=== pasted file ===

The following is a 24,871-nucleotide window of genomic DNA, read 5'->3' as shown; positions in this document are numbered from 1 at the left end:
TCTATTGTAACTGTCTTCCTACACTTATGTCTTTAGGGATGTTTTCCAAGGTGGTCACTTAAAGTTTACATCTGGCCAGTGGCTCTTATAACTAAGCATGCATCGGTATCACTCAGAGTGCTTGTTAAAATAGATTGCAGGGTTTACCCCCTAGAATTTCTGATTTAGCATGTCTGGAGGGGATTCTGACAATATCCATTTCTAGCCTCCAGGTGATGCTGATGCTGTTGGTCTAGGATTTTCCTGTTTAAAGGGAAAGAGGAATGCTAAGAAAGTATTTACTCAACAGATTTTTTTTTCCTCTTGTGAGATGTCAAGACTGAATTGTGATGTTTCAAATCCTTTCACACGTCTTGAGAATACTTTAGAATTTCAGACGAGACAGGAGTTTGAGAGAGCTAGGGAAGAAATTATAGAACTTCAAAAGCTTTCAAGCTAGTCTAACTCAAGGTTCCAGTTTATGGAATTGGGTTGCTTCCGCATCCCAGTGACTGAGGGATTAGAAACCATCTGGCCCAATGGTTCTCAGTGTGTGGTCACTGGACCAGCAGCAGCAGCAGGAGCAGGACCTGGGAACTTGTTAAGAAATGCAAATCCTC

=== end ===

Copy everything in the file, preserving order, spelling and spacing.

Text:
The following is a 24,871-nucleotide window of genomic DNA, read 5'->3' as shown; positions in this document are numbered from 1 at the left end:
TCTATTGTAACTGTCTTCCTACACTTATGTCTTTAGGGATGTTTTCCAAGGTGGTCACTTAAAGTTTACATCTGGCCAGTGGCTCTTATAACTAAGCATGCATCGGTATCACTCAGAGTGCTTGTTAAAATAGATTGCAGGGTTTACCCCCTAGAATTTCTGATTTAGCATGTCTGGAGGGGATTCTGACAATATCCATTTCTAGCCTCCAGGTGATGCTGATGCTGTTGGTCTAGGATTTTCCTGTTTAAAGGGAAAGAGGAATGCTAAGAAAGTATTTACTCAACAGATTTTTTTTTCCTCTTGTGAGATGTCAAGACTGAATTGTGATGTTTCAAATCCTTTCACACGTCTTGAGAATACTTTAGAATTTCAGACGAGACAGGAGTTTGAGAGAGCTAGGGAAGAAATTATAGAACTTCAAAAGCTTTCAAGCTAGTCTAACTCAAGGTTCCAGTTTATGGAATTGGGTTGCTTCCGCATCCCAGTGACTGAGGGATTAGAAACCATCTGGCCCAATGGTTCTCAGTGTGTGGTCACTGGACCAGCAGCAGCAGCAGGAGCAGGACCTGGGAACTTGTTAAGAAATGCAAATCCTC